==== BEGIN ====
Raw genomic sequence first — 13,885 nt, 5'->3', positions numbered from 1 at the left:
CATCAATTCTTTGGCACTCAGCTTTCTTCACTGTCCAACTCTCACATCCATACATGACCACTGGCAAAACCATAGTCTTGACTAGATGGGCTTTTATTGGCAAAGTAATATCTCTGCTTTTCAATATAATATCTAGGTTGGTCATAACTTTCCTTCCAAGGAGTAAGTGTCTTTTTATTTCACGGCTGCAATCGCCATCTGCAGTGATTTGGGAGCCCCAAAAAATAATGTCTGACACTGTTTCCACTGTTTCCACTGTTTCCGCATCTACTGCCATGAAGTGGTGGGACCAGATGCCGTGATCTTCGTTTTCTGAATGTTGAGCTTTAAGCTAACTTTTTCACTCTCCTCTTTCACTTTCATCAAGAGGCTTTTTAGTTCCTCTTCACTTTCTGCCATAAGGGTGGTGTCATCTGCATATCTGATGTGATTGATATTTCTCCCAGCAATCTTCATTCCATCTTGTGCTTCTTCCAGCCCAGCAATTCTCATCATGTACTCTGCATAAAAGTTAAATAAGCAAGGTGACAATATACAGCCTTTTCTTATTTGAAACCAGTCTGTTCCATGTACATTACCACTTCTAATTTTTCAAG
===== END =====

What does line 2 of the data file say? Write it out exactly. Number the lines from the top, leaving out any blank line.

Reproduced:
CATCAATTCTTTGGCACTCAGCTTTCTTCACTGTCCAACTCTCACATCCATACATGACCACTGGCAAAACCATAGTCTTGACTAGATGGGCTTTTATTGGCAAAGTAATATCTCTGCTTTTCAATATAATATCTAGGTTGGTCATAACTTTCCTTCCAAGGAGTAAGTGTCTTTTTATTTCACGGCTGCAATCGCCATCTGCAGTGATTTGGGAGCCCCAAAAAATAATGTCTGACACTGTTTCCACTGTTTCCACTGTTTCCGCATCTACTGCCATGAAGTGGTGGGACCAGATGCCGTGATCTTCGTTTTCTGAATGTTGAGCTTTAAGCTAACTTTTTCACTCTCCTCTTTCACTTTCATCAAGAGGCTTTTTAGTTCCTCTTCACTTTCTGCCATAAGGGTGGTGTCATCTGCATATCTGATGTGATTGATATTTCTCCCAGCAATCTTCATTCCATCTTGTGCTTCTTCCAGCCCAGCAATTCTCATCATGTACTCTGCATAAAAGTTAAATAAGCAAGGTGACAATATACAGCCTTTTCTTATTTGAAACCAGTCTGTTCCATGTACATTACCACTTCTAATTTTTCAAG